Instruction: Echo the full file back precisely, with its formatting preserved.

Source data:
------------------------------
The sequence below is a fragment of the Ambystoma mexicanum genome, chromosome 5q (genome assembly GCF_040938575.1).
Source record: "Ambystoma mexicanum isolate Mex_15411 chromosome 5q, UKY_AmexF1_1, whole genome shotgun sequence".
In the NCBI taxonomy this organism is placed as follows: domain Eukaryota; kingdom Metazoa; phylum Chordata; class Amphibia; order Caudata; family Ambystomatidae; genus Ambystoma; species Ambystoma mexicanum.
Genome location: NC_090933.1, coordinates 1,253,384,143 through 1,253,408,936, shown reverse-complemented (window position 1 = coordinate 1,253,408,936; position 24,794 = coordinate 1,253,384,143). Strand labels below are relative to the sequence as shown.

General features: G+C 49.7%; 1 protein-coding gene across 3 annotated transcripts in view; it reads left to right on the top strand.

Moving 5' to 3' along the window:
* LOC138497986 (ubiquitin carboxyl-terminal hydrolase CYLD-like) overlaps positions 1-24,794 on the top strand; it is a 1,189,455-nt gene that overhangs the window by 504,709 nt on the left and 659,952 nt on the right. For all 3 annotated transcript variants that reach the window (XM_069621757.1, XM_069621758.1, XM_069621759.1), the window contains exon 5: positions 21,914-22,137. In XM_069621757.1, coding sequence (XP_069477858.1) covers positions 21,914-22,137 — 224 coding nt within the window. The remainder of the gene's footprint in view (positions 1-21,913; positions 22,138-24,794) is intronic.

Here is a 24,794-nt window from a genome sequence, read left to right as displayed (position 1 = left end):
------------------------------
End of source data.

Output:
The sequence below is a fragment of the Ambystoma mexicanum genome, chromosome 5q (genome assembly GCF_040938575.1).
Source record: "Ambystoma mexicanum isolate Mex_15411 chromosome 5q, UKY_AmexF1_1, whole genome shotgun sequence".
In the NCBI taxonomy this organism is placed as follows: domain Eukaryota; kingdom Metazoa; phylum Chordata; class Amphibia; order Caudata; family Ambystomatidae; genus Ambystoma; species Ambystoma mexicanum.
Genome location: NC_090933.1, coordinates 1,253,384,143 through 1,253,408,936, shown reverse-complemented (window position 1 = coordinate 1,253,408,936; position 24,794 = coordinate 1,253,384,143). Strand labels below are relative to the sequence as shown.

General features: G+C 49.7%; 1 protein-coding gene across 3 annotated transcripts in view; it reads left to right on the top strand.

Moving 5' to 3' along the window:
* LOC138497986 (ubiquitin carboxyl-terminal hydrolase CYLD-like) overlaps positions 1-24,794 on the top strand; it is a 1,189,455-nt gene that overhangs the window by 504,709 nt on the left and 659,952 nt on the right. For all 3 annotated transcript variants that reach the window (XM_069621757.1, XM_069621758.1, XM_069621759.1), the window contains exon 5: positions 21,914-22,137. In XM_069621757.1, coding sequence (XP_069477858.1) covers positions 21,914-22,137 — 224 coding nt within the window. The remainder of the gene's footprint in view (positions 1-21,913; positions 22,138-24,794) is intronic.

Here is a 24,794-nt window from a genome sequence, read left to right as displayed (position 1 = left end):